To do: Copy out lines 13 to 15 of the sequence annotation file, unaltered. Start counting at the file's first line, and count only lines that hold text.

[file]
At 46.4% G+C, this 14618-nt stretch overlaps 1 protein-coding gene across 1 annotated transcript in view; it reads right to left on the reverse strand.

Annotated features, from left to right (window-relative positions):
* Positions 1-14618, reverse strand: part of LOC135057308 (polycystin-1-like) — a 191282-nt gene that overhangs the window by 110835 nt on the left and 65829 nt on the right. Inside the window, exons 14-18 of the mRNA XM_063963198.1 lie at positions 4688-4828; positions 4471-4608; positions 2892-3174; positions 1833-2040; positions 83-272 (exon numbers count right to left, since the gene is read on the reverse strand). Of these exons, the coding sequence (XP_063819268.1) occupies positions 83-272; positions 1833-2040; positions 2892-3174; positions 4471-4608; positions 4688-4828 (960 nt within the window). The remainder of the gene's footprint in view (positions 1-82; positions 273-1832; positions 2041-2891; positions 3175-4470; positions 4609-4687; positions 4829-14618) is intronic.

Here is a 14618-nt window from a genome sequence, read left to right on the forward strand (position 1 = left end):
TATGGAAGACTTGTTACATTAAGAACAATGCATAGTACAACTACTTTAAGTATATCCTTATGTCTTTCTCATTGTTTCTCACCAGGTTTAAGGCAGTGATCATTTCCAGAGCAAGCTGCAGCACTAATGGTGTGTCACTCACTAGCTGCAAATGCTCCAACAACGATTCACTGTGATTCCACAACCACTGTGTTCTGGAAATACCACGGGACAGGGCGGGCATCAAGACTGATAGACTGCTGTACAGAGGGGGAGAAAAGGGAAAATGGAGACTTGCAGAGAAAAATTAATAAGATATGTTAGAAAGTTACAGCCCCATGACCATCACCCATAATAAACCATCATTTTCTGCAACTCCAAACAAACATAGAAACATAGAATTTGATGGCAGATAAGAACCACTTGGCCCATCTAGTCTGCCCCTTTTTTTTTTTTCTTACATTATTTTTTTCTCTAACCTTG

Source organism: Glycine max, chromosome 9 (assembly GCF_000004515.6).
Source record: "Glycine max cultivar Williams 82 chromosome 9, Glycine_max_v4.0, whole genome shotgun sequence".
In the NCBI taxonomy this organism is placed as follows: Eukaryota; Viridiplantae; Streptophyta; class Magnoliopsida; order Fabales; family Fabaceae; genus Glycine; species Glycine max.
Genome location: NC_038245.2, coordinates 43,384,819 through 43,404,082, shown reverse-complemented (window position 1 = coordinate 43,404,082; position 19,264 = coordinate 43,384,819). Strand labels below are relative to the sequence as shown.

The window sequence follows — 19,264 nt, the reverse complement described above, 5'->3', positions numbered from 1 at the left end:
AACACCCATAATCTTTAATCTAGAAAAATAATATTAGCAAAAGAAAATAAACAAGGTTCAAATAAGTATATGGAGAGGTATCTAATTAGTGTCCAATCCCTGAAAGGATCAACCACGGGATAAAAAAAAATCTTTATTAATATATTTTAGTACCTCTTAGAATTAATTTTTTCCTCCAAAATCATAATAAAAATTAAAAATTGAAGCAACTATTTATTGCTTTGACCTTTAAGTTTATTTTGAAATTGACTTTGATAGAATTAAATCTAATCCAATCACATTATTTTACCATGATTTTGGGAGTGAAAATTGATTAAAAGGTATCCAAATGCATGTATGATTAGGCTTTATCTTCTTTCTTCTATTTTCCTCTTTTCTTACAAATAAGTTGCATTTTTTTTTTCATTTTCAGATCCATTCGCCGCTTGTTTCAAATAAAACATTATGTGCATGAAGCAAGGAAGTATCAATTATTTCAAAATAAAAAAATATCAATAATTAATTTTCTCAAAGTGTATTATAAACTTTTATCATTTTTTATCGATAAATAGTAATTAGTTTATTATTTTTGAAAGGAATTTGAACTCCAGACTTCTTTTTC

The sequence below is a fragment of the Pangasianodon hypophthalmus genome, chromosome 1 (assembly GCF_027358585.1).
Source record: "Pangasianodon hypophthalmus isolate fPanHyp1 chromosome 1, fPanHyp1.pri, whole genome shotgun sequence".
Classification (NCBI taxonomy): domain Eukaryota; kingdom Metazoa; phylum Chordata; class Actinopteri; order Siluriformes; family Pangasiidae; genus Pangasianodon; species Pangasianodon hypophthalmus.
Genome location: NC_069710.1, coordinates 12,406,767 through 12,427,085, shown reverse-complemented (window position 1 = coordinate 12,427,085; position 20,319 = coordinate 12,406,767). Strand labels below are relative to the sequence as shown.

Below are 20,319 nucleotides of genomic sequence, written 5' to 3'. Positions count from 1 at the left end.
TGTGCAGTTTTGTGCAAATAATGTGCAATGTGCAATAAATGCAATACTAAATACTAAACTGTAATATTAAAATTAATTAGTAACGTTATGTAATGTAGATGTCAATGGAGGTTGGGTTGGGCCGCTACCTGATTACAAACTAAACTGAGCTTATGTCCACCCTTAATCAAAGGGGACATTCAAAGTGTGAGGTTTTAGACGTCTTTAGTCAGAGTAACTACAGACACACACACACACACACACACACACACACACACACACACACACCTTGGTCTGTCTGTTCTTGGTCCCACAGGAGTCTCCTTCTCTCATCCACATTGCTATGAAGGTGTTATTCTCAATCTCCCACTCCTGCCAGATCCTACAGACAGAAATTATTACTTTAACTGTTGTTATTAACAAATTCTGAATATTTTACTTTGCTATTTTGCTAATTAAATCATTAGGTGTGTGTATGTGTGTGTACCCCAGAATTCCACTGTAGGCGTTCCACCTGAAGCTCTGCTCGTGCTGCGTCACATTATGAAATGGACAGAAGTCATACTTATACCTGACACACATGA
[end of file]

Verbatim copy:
Source record: "Pangasianodon hypophthalmus isolate fPanHyp1 chromosome 1, fPanHyp1.pri, whole genome shotgun sequence".
Classification (NCBI taxonomy): domain Eukaryota; kingdom Metazoa; phylum Chordata; class Actinopteri; order Siluriformes; family Pangasiidae; genus Pangasianodon; species Pangasianodon hypophthalmus.
Genome location: NC_069710.1, coordinates 12,406,767 through 12,427,085, shown reverse-complemented (window position 1 = coordinate 12,427,085; position 20,319 = coordinate 12,406,767). Strand labels below are relative to the sequence as shown.